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Traveling to Arizona with your family can include a great deal of variety. If you travel in the winter, you can camp in southern Arizona and fall in love with the Sonoran Desert. If you have a child who is crazy about planes or your family contains a military history buff, do you need to go to Tucson—traveling in summer? Flagstaff and the Grand Canyon are waiting for you!

The Jumping Off Point

When trying to get a great price on flights into Arizona, Las Vegas can be an ideal starting point. If you fly into Vegas, you can rent a vehicle, head south to Kingman or North toward the Grand Canyon, and point east. You can also get a reasonable price on your first or last hotel room before you board to head home.

Your travel goals don’t have to include gambling to enjoy any time in Vegas. Even if you head straight southeast to Kingman, you’ll love the view on the drive past Lake Mead. Consider stopping in Kingman or hiking the Mount Tipton Wilderness to stretch your legs and enjoy the fantastic views.

Northern Arizona Options

If your family loves the great outdoors, the drive to Antelope Canyon from Las Vegas offers great views and wonderful activities. Antelope Canyon is a slot canyon formed when flowing water was forced through desert sandstone. You will need a guide to tour both the upper and lower Antelope Canyon; there are no square corners in these slot canyons, and it is easy to get lost.

After your tour of Antelope Canyon, consider a trip east to Monument Valley. This collection of sandstone buttes can be viewed from

  • hiking trails
  • horseback
  • jeep
  • hot air balloon

Do be aware that Monument Valley is part of the Navajo Nation Reservation. You can camp or park an RV there, but you must make reservations. If you travel here, familiarize yourself with Leave No Trace rules to protect this remarkable landscape.

Fun in Flagstaff

Older children (and adults) may be ready for a higher view of Flagstaff. Check out the Flagstaff Extreme Adventure Course for a view from the top and plenty of fresh air. If you and your spouse are hoping for a good night’s sleep, you can tire out the entire clan at this fun adventure park.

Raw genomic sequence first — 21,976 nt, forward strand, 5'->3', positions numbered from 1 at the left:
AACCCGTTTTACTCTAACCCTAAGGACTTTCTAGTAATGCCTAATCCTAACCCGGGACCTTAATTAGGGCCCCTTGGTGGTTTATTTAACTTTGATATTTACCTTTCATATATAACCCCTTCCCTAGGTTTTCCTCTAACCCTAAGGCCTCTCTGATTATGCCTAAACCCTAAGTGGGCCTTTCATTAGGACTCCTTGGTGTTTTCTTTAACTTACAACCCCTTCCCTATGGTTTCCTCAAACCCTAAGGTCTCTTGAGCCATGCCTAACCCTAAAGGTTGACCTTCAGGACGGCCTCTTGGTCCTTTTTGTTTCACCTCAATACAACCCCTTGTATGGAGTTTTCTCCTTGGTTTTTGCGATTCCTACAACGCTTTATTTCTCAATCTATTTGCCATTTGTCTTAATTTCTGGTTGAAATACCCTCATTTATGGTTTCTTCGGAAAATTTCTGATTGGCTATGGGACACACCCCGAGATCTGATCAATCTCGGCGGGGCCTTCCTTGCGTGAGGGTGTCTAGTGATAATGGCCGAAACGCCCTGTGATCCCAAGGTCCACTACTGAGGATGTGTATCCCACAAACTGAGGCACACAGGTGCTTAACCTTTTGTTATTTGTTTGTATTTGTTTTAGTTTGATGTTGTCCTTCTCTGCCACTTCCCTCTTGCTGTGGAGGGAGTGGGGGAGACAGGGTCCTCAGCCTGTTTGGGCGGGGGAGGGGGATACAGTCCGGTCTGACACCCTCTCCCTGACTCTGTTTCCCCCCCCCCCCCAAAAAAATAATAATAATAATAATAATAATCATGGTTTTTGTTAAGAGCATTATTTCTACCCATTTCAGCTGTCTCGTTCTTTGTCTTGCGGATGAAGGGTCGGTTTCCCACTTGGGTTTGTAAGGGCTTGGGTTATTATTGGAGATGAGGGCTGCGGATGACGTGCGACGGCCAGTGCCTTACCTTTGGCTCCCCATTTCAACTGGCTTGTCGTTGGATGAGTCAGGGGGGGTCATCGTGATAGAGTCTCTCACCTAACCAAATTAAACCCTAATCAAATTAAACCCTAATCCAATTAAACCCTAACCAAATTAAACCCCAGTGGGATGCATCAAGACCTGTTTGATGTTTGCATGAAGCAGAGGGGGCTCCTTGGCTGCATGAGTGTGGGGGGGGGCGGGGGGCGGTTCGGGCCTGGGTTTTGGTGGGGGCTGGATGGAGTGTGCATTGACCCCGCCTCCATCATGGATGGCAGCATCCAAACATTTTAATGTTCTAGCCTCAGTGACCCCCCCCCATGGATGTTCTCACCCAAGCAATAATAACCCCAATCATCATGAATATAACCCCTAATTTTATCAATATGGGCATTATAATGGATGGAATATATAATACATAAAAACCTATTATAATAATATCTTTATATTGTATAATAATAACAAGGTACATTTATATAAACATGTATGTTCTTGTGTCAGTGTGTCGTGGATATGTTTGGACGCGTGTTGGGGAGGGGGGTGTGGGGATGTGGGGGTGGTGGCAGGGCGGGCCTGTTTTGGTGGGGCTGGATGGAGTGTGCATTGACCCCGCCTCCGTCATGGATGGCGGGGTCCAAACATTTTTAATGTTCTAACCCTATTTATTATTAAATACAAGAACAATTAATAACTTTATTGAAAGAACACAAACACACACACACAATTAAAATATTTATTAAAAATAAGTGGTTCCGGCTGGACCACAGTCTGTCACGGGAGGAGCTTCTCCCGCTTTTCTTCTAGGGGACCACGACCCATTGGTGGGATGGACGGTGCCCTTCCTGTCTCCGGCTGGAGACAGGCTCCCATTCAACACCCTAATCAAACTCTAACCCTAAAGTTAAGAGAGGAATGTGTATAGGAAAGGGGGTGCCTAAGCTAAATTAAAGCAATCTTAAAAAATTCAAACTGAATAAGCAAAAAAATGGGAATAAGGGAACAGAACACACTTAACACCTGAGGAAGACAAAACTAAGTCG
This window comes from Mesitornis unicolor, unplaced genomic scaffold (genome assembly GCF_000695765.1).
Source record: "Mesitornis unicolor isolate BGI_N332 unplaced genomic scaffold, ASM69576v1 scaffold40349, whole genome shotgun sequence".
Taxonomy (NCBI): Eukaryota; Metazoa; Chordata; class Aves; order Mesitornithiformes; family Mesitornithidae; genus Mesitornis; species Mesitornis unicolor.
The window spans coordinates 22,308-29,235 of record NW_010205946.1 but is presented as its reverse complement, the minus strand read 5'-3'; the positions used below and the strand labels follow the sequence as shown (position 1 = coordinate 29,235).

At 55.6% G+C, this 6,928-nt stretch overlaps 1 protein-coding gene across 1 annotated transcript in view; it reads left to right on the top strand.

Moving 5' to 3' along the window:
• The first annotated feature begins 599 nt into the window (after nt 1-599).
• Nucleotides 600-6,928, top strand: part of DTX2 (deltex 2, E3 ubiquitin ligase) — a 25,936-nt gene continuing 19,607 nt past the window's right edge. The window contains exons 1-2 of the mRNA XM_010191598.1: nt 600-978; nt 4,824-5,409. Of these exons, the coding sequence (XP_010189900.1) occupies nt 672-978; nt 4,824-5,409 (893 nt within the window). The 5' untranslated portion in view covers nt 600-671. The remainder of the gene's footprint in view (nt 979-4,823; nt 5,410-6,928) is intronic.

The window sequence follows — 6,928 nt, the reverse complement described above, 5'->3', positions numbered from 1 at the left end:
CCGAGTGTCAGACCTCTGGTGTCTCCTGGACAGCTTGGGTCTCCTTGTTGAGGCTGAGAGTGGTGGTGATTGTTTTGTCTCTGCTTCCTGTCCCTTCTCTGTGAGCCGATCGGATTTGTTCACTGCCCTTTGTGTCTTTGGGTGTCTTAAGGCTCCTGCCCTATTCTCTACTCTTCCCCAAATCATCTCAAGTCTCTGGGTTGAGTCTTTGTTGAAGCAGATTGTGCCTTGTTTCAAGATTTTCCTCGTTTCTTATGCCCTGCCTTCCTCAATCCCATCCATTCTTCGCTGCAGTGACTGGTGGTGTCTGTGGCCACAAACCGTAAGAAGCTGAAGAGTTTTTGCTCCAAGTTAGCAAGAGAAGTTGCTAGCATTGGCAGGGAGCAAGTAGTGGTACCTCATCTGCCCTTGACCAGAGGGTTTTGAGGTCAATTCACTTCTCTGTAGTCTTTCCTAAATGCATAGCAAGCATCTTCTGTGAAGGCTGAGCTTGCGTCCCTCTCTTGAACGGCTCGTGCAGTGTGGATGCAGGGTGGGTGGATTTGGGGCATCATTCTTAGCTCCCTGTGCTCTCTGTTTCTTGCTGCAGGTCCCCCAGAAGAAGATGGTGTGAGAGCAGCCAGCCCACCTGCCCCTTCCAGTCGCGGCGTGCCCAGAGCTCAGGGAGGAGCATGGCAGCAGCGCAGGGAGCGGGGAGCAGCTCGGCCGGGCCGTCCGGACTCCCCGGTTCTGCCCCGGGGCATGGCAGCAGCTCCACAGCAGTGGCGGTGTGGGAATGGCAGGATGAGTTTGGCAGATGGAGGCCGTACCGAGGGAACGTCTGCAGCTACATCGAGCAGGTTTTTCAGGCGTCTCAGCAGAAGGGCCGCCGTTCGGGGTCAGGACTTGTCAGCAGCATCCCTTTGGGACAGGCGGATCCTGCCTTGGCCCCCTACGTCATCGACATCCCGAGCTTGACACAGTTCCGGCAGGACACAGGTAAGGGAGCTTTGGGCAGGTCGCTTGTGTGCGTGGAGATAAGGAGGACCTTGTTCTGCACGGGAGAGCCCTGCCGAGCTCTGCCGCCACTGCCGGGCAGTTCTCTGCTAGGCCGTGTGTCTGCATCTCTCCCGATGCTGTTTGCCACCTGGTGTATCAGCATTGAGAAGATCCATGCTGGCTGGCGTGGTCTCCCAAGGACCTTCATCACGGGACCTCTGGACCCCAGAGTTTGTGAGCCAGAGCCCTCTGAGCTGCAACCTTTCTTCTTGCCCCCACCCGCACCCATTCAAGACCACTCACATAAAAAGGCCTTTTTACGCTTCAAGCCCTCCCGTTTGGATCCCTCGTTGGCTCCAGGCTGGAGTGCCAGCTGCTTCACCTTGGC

The Arboretum also offers plenty of fresh air and an excellent spot for a family picnic. The butterfly garden will fascinate the whole family, as will the wide variety of plants native to Northern Arizona. If you love to camp with your clan, the Coconino National Forest is not far away; make sure your tent is pitched in time to watch the moon rise and the stars fill the sky. If you can, get far enough from Flagstaff to enjoy a night under very dark skies.

A Great Time in Tucson

If you have children who are a little horse crazy or drawn to the cowboy lifestyle, children six and up can ride at the White Stallion Ranch. You’ll enjoy a hearty chuckwagon breakfast at the end of your first guided ride into the desert. This facility offers a pool and cabins you can rent for an extended stay and even more fun.

Take the time to enjoy a guided tour of the Pima Air and Space Museum. This remarkable facility offers the chance to peek into commercial and military aircraft. Many of the docents are retired pilots and have terrific insight into the development of airplanes over time.

The Sonoran Desert

The Sonoran Desert is bordered by Phoenix in the north, Tucson to the east, and encompasses Yuma to the west. If you’ve watched old westerns and loved the saguaro cactus, you must visit the Sonoran Desert.

Take time to stop by the Arizona-Sonora Desert Museum before you head back to Las Vegas. The animals and plants of this remarkable region are studied in remarkable detail. Adults and children alike will leave with a deep respect for this unique region.

Travel in Arizona can be scheduled to avoid the most severe weather. If you travel in summer, do make sure to carry plenty of sun protection and water. Break in your hiking boots for a beautiful adventure throughout Arizona!

Alicia Trautwein is an Autism advocate, writer, motivational speaker, and dedicated mom of four. Alicia’s desire to advocate for Autism comes from her own autism diagnosis and that of her three children, niece, and brother. Her life’s mission is to educate on autism acceptance and change the world for future generations of autistic individuals.

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